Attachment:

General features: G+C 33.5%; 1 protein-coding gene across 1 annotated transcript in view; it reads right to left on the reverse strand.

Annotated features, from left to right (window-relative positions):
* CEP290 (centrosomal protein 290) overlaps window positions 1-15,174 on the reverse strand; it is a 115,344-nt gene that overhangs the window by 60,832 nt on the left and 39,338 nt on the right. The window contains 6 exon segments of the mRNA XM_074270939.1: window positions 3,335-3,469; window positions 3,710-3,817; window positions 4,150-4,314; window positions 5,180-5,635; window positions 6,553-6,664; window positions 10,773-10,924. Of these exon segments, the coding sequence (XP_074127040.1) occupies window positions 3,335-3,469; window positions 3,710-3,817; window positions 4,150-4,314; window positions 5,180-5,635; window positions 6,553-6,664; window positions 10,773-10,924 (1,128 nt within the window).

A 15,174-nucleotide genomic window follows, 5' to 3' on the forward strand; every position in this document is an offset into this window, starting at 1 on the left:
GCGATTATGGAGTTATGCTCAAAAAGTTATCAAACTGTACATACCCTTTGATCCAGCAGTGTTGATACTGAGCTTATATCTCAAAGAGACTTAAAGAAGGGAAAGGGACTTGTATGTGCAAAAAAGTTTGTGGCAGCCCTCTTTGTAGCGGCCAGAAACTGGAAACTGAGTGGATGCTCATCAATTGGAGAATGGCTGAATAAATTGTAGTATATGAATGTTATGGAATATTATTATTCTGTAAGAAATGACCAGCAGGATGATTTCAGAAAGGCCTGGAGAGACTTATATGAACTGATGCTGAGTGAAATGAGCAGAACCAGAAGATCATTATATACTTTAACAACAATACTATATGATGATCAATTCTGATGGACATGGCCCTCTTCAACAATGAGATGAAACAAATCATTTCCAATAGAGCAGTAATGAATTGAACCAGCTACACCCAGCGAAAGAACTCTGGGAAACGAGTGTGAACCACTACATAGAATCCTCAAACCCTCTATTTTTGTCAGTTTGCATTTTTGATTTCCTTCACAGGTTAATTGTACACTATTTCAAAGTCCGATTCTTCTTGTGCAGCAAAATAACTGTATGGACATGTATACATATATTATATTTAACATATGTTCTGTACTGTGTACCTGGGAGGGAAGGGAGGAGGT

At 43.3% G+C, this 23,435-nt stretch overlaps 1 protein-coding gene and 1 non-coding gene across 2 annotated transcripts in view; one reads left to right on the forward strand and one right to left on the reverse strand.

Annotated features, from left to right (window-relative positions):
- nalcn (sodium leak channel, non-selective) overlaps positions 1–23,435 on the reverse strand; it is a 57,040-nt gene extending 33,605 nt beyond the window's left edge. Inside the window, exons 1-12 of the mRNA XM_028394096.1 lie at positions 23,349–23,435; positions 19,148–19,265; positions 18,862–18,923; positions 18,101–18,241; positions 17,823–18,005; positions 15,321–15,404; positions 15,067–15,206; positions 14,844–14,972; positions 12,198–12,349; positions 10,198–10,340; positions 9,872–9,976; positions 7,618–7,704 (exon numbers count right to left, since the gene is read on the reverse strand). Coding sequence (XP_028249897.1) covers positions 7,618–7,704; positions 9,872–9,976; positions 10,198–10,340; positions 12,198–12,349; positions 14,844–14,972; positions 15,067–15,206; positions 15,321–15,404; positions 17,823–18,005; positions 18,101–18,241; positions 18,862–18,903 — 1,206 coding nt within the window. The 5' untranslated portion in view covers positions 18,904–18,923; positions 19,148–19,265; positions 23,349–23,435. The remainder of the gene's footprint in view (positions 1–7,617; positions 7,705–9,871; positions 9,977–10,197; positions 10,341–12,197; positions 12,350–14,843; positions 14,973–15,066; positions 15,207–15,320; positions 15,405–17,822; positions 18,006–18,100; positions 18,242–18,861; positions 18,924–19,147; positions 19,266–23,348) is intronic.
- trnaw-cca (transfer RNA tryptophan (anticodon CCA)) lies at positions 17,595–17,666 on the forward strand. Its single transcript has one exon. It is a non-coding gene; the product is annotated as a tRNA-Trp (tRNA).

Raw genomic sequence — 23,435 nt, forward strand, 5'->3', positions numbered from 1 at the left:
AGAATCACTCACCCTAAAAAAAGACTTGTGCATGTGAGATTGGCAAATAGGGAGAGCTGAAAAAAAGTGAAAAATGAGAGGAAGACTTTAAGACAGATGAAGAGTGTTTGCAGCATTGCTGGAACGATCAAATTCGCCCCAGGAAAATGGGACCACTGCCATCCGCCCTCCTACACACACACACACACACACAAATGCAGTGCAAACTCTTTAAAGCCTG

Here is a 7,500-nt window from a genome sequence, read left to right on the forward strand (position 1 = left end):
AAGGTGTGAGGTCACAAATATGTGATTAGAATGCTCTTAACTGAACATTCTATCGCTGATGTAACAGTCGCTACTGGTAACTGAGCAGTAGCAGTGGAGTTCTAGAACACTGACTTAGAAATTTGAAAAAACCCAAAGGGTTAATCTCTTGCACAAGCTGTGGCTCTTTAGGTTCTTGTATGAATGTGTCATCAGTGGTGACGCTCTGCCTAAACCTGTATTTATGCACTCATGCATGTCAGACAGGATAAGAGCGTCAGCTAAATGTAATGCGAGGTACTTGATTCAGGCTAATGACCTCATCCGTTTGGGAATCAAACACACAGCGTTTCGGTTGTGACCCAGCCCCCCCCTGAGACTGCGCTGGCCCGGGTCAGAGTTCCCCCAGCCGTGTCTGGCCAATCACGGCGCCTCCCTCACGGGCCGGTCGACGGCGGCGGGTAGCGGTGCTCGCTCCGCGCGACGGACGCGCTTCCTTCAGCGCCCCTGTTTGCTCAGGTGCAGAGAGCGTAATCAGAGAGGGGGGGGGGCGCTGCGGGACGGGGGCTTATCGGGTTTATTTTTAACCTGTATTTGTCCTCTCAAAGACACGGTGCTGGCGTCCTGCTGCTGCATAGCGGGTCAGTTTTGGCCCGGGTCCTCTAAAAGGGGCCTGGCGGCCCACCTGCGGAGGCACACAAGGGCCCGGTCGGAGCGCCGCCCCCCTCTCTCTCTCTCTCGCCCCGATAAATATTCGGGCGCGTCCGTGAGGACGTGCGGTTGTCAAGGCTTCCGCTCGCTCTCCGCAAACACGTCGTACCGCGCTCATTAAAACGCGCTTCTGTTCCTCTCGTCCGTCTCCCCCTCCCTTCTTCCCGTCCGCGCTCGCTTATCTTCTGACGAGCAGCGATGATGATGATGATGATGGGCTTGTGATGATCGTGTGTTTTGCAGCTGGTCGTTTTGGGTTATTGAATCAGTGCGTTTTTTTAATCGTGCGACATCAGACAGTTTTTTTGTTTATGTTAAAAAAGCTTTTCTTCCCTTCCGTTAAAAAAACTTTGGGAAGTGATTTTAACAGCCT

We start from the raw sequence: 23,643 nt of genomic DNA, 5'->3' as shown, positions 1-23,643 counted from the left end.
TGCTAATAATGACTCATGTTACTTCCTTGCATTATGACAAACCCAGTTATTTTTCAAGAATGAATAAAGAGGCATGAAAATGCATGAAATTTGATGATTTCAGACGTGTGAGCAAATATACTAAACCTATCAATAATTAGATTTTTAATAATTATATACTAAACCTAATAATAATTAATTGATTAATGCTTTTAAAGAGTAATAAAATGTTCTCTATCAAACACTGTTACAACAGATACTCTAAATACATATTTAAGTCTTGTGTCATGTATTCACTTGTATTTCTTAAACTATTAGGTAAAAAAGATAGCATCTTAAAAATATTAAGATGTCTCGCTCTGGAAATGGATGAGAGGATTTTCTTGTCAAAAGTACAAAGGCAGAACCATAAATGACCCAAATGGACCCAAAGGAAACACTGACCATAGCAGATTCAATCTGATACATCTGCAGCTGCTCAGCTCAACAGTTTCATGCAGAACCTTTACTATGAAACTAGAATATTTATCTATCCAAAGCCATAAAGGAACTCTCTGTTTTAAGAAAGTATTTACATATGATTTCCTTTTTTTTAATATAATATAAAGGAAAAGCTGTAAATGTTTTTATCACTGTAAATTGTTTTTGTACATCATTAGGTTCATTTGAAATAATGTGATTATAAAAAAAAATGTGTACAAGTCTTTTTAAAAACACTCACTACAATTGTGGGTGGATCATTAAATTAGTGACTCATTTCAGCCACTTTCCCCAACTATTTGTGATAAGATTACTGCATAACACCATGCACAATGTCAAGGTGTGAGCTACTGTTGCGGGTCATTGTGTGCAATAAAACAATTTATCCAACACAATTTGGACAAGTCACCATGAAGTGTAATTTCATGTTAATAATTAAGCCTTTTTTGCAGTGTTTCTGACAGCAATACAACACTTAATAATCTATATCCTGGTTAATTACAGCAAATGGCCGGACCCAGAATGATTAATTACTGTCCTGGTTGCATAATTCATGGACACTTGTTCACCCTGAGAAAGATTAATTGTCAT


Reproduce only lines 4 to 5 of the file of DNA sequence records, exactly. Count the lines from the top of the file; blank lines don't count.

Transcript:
A 15,174-nucleotide genomic window follows, 5' to 3' on the forward strand; every position in this document is an offset into this window, starting at 1 on the left:
GCGATTATGGAGTTATGCTCAAAAAGTTATCAAACTGTACATACCCTTTGATCCAGCAGTGTTGATACTGAGCTTATATCTCAAAGAGACTTAAAGAAGGGAAAGGGACTTGTATGTGCAAAAAAGTTTGTGGCAGCCCTCTTTGTAGCGGCCAGAAACTGGAAACTGAGTGGATGCTCATCAATTGGAGAATGGCTGAATAAATTGTAGTATATGAATGTTATGGAATATTATTATTCTGTAAGAAATGACCAGCAGGATGATTTCAGAAAGGCCTGGAGAGACTTATATGAACTGATGCTGAGTGAAATGAGCAGAACCAGAAGATCATTATATACTTTAACAACAATACTATATGATGATCAATTCTGATGGACATGGCCCTCTTCAACAATGAGATGAAACAAATCATTTCCAATAGAGCAGTAATGAATTGAACCAGCTACACCCAGCGAAAGAACTCTGGGAAACGAGTGTGAACCACTACATAGAATCCTCAAACCCTCTATTTTTGTCAGTTTGCATTTTTGATTTCCTTCACAGGTTAATTGTACACTATTTCAAAGTCCGATTCTTCTTGTGCAGCAAAATAACTGTATGGACATGTATACATATATTATATTTAACATATGTTCTGTACTGTGTACCTGGGAGGGAAGGGAGGAGGT